Tunisia to attack Belgium, under pressure for Arab pride

Now Reading:

Tunisia to attack Belgium, under pressure for Arab pride

Tunisia to attack Belgium, under pressure for Arab pride
Text size Aa Aa

By Alastair Macdonald

MOSCOW (Reuters) - Tunisia need a win against Belgium on Saturday and aim to use their speed to get behind the defence as they try to salvage a World Cup campaign after defeat by England, said coach Nabil Maaloul.

With seven defeats out of seven so far for the four Arab teams in the tournament, Tunisia feel the pressure but believe they can restore Arab pride by upsetting the Group G seeds.

"We have to win. We have no choice," Maaloul told reporters on Friday ahead of the game at Moscow's Spartak Stadium on Saturday.

"Belgium are very strong but we are ready. We want to avoid the mistakes we made in the first match.

"We will change our style," he added, saying he planned to start with the same 4-3-3 formation used in the 2-1 loss to England but would take a more attacking approach.

"Our side is capable of unlocking their defensive line," he said, contemplating Belgium's favoured back three. "What we want is to get to the back of the Belgian line and do that quickly."

England had forced Tunisia to sit deep, Maaloul said: "But Tunisia have weapons that I will not reveal. We have attacking skills and we will prove them tomorrow."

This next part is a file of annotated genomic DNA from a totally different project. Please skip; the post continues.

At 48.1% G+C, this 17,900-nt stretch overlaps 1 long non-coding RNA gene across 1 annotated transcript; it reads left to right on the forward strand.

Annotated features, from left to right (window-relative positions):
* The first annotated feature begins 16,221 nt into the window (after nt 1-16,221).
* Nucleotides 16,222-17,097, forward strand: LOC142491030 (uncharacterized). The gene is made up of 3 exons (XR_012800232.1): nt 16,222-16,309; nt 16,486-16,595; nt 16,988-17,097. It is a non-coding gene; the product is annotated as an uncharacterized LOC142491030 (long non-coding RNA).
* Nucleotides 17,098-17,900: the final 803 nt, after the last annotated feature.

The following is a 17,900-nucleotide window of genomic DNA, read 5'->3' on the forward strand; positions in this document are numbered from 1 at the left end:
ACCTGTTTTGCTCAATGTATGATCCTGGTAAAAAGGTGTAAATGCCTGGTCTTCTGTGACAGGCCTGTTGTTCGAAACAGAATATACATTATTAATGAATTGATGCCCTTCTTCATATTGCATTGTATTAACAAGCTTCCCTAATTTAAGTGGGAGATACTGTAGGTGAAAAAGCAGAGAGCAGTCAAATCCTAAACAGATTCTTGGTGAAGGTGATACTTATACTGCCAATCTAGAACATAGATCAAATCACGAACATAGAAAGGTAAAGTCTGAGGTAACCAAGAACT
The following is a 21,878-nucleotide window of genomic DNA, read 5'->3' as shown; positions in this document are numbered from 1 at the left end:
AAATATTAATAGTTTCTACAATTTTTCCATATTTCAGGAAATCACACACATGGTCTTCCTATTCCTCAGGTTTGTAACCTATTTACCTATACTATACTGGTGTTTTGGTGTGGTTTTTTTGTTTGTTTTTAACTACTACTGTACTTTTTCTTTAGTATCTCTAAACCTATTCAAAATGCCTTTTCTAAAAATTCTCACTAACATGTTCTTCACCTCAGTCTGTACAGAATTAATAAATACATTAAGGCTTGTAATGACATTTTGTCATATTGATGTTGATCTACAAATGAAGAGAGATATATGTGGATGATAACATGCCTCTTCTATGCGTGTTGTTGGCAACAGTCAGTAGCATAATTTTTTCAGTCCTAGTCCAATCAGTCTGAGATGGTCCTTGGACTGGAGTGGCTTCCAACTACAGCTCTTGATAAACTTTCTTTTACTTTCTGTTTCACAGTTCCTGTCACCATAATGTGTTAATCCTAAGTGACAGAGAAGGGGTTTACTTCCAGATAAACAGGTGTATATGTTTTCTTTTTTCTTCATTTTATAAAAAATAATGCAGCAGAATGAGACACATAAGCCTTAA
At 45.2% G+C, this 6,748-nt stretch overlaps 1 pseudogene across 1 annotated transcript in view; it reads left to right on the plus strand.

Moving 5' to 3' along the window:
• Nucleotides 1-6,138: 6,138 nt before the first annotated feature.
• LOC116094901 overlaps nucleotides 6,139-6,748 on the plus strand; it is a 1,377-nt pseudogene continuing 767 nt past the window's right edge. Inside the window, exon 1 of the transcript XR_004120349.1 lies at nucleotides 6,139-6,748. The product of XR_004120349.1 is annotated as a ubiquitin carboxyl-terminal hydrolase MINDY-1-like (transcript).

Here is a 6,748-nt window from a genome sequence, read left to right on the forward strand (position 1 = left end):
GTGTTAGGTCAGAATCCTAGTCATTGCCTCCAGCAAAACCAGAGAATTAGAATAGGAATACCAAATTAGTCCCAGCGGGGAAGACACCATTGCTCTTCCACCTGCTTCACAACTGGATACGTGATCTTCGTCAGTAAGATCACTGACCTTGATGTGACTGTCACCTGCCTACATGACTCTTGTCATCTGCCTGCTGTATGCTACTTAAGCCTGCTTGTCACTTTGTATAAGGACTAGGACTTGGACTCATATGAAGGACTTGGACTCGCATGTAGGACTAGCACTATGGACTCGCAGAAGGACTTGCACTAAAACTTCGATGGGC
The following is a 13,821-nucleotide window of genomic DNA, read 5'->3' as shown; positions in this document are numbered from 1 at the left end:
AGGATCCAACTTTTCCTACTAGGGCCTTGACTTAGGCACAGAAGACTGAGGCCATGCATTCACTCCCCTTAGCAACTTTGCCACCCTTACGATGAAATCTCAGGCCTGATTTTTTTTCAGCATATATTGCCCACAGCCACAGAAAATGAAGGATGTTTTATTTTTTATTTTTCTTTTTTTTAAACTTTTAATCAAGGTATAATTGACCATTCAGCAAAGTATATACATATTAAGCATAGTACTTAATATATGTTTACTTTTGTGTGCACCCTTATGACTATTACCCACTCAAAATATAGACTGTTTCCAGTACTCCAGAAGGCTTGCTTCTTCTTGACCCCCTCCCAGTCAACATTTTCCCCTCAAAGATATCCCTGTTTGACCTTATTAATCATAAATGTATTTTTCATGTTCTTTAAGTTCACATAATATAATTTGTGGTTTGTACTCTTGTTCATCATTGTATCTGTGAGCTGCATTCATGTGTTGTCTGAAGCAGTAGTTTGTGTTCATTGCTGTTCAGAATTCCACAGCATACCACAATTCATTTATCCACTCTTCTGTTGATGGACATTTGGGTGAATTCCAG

If Tunisia lose on Saturday -- and England beat Panama on Sunday -- they will be eliminated while a draw would leave the Tunisians needing to beat Panama and hoping Belgium lose to England in the final group games.

Asked about being the only Arab team still with a chance of reaching the last 16, following the elimination of Egypt, Saudi Arabia and Morocco, he said: "No doubt the eyes of the Arab world are on Tunisia and their hopes are pinned on Tunisia.

"Naturally we feel more responsibility. We must not lose. We have to be a different Arab team. We have to do our best."

(Reporting by Alastair Macdonald, editing by Neil Robinson)

euronews provides breaking news articles from reuters as a service to its readers, but does not edit the articles it publishes. Articles appear on for a limited time.